Therefore, no teacher shall have a sexual or amorous relationship with any undergraduate student, regardless of whether the teacher currently exercises or expects to have any pedagogical or supervisory responsibilities over that student.Teachers or students with questions about this policy are advised to consult with the University’s Title IX Coordinator, the Title IX school, or with the University-wide Committee on Sexual Misconduct.Since that statute was enacted in 2003, it has been a second-degree felony for any employee of any given school district to have sex with any student in that district, regardless of that student’s age.The exceptions are if the student and district employee are married before the sex begins, or if the couple has a pre-existing sexual relationship when the employee was hired by the school district and the younger of the two is seventeen or older.This is a strict liability crime and there is no need for the prosecutor to demonstrate any forcible compulsion on the part of the elder person.A conviction for this charge - sometimes referred to as "statutory rape" - carries serious potential jail sentences and mandatory registration as a sex offender.You asked whether other states, particularly in the Northeast, have enhanced criminal penalties or other provisions in their laws prohibiting consensual sex between an adult and a minor that apply specifically to cases involving a teacher and an elementary or secondary school student.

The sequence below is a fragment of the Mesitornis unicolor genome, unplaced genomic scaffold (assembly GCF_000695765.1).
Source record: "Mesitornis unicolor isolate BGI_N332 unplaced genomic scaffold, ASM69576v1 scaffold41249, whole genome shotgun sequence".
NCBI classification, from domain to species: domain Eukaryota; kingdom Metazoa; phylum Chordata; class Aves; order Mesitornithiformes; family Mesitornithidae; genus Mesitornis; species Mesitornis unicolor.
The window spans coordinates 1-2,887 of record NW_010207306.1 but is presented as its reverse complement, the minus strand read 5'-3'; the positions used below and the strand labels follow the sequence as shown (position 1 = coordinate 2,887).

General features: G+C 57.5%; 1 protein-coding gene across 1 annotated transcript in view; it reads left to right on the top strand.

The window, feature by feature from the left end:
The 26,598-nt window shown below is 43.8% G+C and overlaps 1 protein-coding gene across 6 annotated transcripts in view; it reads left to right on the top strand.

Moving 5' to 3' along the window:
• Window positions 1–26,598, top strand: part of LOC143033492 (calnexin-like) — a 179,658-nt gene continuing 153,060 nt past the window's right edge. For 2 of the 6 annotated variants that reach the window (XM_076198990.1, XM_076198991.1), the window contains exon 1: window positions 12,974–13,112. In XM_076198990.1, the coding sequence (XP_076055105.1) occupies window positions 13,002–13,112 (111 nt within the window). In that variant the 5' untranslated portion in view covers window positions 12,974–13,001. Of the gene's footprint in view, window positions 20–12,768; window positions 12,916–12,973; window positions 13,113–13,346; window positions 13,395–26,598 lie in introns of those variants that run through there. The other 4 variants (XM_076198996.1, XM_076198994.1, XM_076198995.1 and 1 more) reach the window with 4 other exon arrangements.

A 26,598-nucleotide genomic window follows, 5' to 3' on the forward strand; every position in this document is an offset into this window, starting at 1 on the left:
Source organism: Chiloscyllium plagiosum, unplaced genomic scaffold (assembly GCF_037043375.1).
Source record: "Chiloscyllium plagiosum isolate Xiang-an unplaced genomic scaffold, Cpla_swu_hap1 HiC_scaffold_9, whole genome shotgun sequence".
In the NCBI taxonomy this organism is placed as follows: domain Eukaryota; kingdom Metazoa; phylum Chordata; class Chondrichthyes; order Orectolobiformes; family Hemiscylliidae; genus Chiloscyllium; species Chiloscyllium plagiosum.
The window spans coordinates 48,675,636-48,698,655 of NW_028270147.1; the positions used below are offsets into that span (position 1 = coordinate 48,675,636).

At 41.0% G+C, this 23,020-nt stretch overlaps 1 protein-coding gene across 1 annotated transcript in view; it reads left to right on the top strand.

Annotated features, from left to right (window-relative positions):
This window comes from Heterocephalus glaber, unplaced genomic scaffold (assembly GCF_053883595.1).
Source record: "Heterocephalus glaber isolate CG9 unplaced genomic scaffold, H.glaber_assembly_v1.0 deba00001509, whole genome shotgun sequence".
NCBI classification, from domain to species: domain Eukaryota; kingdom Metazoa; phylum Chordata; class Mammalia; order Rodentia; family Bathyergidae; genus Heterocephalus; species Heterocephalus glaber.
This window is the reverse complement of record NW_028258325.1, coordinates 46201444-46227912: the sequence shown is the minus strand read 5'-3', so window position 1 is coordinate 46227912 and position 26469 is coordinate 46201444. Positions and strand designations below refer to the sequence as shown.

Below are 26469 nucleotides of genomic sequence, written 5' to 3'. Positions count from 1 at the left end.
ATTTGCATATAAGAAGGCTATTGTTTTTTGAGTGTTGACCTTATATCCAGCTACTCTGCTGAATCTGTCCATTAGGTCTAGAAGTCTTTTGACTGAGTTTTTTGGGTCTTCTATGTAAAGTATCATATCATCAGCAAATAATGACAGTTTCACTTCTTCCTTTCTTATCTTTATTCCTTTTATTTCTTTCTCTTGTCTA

New Jerseys law, the adult must be in a position of authority over the victim and use this authority to coerce the victim submit to sexual penetration, although the law defines “coercion” broadly in this case. Pennsylvania prohibits consensual sex with a minor under 16 if the actor is at least four years older.News reports of high school teachers engaging in illicit acts with underage students are becoming almost routine and regular nowadays.The advent of modern smartphones, the prevalence of texting, Snapchat, and the rise of social media platforms have perhaps facilitated these problematic relationships.Finally, such situations may expose the University and the teacher to liability for violation of laws against sexual harassment and sex discrimination.Therefore, teachers (see below) must avoid sexual relationships with students over whom they have or might reasonably expect to have direct pedagogical or supervisory responsibilities, regardless of whether the relationship is consensual. Undergraduate students are particularly vulnerable to the unequal institutional power inherent in the teacher-student relationship and the potential for coercion, because of their age and relative lack of maturity.In North Carolina and Ohio, as in Connecticut, these provisions apply even if the student is 18 or older. 53a-71, a person is guilty of sexual assault in the second degree when he (1) engages in sexual intercourse with a minor who is 13, 14, or 15 and (2) is more than three years older than the minor.However, the crime also includes cases in which a school employee engages in sexual intercourse with a student enrolled in a school in which he works or a school under the jurisdiction of the local or regional school board that employs him.The penalties for the proscribed behavior vary widely by state. Rhode Island prohibits (1) consensual sex between a minor between 14 and 16 and a person who is 18 or older and (2) sexual contact or penetration with a minor under 14 under any circumstances.Other states, including Vermont, criminalize sexual acts with a person who is “entrusted to the actor's care by authority of law” (13 Vt. Among the states in other parts of the country with specific provisions dealing with teachers and students are Kansas, Maryland, North Carolina, Ohio, and Washington.The unequal institutional power inherent in this relationship heightens the vulnerability of the student and the potential for coercion.The pedagogical relationship between teacher and student must be protected from influences or activities that can interfere with learning and personal development.